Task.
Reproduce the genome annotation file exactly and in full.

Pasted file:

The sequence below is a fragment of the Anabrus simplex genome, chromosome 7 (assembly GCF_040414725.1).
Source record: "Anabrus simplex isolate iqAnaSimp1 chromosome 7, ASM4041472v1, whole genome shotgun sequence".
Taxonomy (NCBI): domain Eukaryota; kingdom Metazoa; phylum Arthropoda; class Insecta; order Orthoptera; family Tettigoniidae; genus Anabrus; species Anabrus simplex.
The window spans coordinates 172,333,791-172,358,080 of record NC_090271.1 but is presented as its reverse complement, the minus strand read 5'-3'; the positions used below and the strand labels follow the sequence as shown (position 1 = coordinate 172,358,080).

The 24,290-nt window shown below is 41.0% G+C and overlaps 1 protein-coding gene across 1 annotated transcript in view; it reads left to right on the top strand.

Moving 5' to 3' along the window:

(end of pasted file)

The sequence below is a fragment of the Anabrus simplex genome, chromosome 7 (assembly GCF_040414725.1).
Source record: "Anabrus simplex isolate iqAnaSimp1 chromosome 7, ASM4041472v1, whole genome shotgun sequence".
Taxonomy (NCBI): domain Eukaryota; kingdom Metazoa; phylum Arthropoda; class Insecta; order Orthoptera; family Tettigoniidae; genus Anabrus; species Anabrus simplex.
The window spans coordinates 172,333,791-172,358,080 of record NC_090271.1 but is presented as its reverse complement, the minus strand read 5'-3'; the positions used below and the strand labels follow the sequence as shown (position 1 = coordinate 172,358,080).

The 24,290-nt window shown below is 41.0% G+C and overlaps 1 protein-coding gene across 1 annotated transcript in view; it reads left to right on the top strand.

Moving 5' to 3' along the window: